POC Blog

The random technotheolosophical blogging of Reid S. Monaghan

Pablo Escobar - Desperado of Dope...

Today there is another Fact of the Day Installment from Power of Change guest author Tim Dees:



Quick, who was the 7th richest person in the world in 1989?  According to Forbes magazine, it was Pablo Escobar, the Columbian drug dealer.  In 1989, Escobar's Medellín cartel had reached the peak of its profitability, bringing in $30 billion a year and cornering 80% of the cocaine market.  But who was this man, and how did he become so successful? 

Pablo Escobar began work as a small-time hood in Medellín, the town of his birth.  He began to amass an enormous cocaine empire.  His reputation became international when he killed Fabio Restrepo, a well-known drug kingpin.  Restrepo's men were then informed that they were now working for Escobar. 

Escobar couldn't have made it as long as he did, however, without significant support from government leaders.  To do this, he used a two-fold policy of bribing or killing everyone who stood in his way.  He once killed three presidential candidates in the course of one election, and his influence in Columbian society was wide and deep.  Even now, Escobar's cousin is the top advisor to Columbia's president, Álvaro Uribe.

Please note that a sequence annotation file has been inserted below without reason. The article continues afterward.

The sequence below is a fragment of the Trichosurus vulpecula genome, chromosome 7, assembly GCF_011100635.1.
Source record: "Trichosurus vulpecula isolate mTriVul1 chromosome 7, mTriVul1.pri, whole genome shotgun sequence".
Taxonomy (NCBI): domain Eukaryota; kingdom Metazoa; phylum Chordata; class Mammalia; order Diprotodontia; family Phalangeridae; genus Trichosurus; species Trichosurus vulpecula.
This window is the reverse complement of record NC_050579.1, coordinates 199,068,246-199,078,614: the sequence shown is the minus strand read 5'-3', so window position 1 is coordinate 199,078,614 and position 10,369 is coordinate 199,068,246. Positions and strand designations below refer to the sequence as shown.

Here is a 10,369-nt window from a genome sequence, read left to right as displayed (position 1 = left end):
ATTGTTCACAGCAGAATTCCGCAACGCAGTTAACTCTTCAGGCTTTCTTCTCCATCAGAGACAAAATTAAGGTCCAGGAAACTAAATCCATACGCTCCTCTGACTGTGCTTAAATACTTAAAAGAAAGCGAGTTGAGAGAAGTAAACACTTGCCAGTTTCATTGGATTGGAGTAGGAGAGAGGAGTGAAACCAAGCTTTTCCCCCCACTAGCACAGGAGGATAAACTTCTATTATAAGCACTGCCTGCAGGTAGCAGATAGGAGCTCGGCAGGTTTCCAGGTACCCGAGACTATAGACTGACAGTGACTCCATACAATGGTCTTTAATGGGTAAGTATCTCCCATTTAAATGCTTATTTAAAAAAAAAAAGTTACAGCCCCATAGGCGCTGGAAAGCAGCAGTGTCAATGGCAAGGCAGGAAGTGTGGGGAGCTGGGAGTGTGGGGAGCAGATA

There seemed to be no limit to the amount of carnage Escobar could get away with.  He bombed a plane, raided the Columbian Supreme Court, and was involved in a bloody zero-sum war with his chief rival, the Cartel de Cali.  But all this killing didn't hurt Escobar's public image, especially in Medellín.  Like many Columbian drug lords, he enjoyed enormous popular support, and he redirected much of the cartel's revenue into public works projects. 

Things changed for Escobar in 1990, when Columbia began extraditing drug offenders to the United States.  In the US, drug lords wouldn't be able to wield the same influence as they did in Columbia, and sentences would be much harsher, often including life imprisonment.  As leverage against extradition, Escobar began kidnapping prominent Columbians and killing those who supported extradition.  One of his hired assassins chased one man all the way to Budapest, and his kidnappers would often pull people out of cars in rush hour traffic and hold them for months or even years.

With the threat of extradition looming, Escobar eventually turned himself into the authorities in exchange for not being extradited.  He was put into a prison that was more like a private resort, and from that prison he continued to conduct business and was even spotted outside the prison's walls on a number of occasions.  Some reports suggest that he even murdered two rivals while they were on a business visit.  When the Columbian government decided to move him to a higher security facility, he escaped.

His escape launched a massive manhunt, that included everyone imaginable: United States Delta Force agents, right-wing militias, vigilante squads financed by the Cali cartel, and the Columbian military.  With this unprecedented use of manpower, Escobar's time was short.  In 1993, he was cornered in Medellín and killed in a shootout with the Columbian authorities.